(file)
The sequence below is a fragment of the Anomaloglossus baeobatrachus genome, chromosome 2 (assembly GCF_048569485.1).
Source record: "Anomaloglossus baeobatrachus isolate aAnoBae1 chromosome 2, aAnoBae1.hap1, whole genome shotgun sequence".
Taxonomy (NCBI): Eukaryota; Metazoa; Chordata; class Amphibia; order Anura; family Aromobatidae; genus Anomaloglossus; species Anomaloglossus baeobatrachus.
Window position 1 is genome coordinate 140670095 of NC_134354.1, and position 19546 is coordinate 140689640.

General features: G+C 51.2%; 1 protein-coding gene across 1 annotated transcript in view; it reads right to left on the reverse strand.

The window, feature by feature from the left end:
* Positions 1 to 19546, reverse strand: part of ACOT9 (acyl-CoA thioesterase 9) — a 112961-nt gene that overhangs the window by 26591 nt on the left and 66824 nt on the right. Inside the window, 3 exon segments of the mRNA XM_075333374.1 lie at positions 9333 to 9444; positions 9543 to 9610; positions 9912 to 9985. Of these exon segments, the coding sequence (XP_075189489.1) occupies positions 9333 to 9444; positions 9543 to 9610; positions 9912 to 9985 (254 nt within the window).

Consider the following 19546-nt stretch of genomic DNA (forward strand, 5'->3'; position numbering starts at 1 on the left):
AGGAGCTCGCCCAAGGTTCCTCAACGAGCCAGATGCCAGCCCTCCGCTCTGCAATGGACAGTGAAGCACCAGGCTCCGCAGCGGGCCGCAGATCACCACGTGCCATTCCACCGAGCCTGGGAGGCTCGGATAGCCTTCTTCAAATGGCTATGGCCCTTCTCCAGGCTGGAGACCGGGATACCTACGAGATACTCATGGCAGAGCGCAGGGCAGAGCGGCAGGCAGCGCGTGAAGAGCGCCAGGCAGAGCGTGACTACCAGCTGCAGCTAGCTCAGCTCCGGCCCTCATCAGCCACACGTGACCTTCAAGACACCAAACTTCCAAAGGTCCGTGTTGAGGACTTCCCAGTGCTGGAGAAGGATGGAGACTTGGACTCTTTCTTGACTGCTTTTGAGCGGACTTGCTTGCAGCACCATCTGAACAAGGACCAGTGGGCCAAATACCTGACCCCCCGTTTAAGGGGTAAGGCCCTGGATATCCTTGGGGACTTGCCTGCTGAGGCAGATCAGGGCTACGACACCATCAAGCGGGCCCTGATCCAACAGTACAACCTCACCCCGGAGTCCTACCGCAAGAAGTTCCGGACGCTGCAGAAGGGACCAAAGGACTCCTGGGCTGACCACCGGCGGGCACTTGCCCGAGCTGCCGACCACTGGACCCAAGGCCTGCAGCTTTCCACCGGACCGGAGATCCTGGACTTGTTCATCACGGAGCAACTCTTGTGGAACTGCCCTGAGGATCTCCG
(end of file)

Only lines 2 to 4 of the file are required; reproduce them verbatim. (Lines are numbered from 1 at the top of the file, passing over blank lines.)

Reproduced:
Source record: "Anomaloglossus baeobatrachus isolate aAnoBae1 chromosome 2, aAnoBae1.hap1, whole genome shotgun sequence".
Taxonomy (NCBI): Eukaryota; Metazoa; Chordata; class Amphibia; order Anura; family Aromobatidae; genus Anomaloglossus; species Anomaloglossus baeobatrachus.
Window position 1 is genome coordinate 140670095 of NC_134354.1, and position 19546 is coordinate 140689640.